Our most important and challenging task is to stay connected to our local dances, which is the heart of the community.  In the introductory workshops at our local dances, don't we tell the dancers that contra dancing is all about having fun?  There are no dance police.  There is no aspect of competition or performance.  "If you're having fun, you're doing it right!"  They hear those words in the introductory workshop, but then when they line up to dance, they hear these words:
  • Make sure you come back next week when we'll have a better band.  This one is so lame but we feel obligated to hire them every so often.
  • Oh damn, the caller is going to walk it through AGAIN!  Enough already, lets dance!
And then there are the actions (which, as we know, speak louder than words!).
  • Talking over the caller.
  • Trying to talk the newcomer through the moves instead of letting the caller teach because we know so much more than the caller.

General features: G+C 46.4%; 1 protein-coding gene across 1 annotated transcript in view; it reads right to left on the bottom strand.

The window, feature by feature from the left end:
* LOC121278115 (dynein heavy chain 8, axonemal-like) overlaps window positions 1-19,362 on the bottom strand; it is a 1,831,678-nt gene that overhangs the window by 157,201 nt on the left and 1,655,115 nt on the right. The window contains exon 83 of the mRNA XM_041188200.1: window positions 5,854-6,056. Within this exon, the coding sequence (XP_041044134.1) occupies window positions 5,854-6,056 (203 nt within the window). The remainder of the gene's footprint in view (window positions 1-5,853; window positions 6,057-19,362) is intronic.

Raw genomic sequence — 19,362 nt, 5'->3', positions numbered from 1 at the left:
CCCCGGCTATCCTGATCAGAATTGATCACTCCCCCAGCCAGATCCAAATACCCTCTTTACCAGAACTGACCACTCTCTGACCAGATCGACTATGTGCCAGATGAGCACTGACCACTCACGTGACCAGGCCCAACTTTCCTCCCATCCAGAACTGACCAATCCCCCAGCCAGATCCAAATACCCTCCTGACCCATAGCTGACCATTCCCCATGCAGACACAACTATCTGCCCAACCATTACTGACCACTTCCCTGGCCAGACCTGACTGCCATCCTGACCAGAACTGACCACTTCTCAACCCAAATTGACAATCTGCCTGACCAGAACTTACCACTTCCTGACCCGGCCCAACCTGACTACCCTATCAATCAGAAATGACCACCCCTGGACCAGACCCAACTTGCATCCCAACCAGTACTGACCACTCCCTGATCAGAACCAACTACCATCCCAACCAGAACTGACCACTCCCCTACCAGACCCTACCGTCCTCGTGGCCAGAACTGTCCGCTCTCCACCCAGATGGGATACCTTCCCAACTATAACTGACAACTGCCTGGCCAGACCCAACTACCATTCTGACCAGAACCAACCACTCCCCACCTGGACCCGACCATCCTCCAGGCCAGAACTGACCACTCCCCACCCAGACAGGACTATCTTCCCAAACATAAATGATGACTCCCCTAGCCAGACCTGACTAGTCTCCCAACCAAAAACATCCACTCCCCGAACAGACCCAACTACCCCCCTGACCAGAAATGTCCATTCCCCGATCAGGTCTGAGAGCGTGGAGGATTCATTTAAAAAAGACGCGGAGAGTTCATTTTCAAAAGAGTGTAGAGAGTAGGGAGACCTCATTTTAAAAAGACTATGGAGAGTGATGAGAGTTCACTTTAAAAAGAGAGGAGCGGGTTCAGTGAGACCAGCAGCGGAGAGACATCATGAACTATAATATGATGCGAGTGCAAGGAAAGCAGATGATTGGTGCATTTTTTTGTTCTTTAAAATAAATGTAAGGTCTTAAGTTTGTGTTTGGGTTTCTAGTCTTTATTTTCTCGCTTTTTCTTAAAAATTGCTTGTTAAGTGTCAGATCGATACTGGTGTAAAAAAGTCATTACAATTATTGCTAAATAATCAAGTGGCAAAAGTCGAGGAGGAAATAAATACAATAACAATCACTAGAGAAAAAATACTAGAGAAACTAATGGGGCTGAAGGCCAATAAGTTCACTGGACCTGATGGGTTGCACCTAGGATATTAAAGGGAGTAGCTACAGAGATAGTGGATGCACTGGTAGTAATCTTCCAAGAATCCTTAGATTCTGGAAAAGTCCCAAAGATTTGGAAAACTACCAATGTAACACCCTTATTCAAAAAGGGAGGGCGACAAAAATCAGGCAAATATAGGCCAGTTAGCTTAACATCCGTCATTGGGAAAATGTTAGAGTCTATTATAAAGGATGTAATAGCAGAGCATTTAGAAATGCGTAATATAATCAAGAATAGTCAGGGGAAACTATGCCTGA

• Twirling, dipping, spinning, or otherwise confusing the newcomers to show what cool dancers we are.
  • Groping, leering, or drooling on the newcomers (or anyone else) because we're too sexy for this dance.
Our greatest accomplishment is not to master the latest flourish, but to nurture the community.  Show up! 
Your local community needs you.  And if your local community is "lame," it needs you even more.

Appreciate the band and caller, even if you know there are others out there who could do better.  Trust me, they are not doing it for the money!  Yes, offer constructive feedback, but always from a sense of gratitude and hope for their improvement, not as a complaint or put-down.

Volunteer!  Give your time and give your money.

I do still complain.  I do have trouble having fun sometimes.  Especially now that I am a caller, I tend to be especially hard on callers.  On my best nights I smile and try to listen and follow the caller.  When I'm at my worst, I whine and complain.  When I'm at my best, I have fun.  When I'm at my worst, I have a miserable time.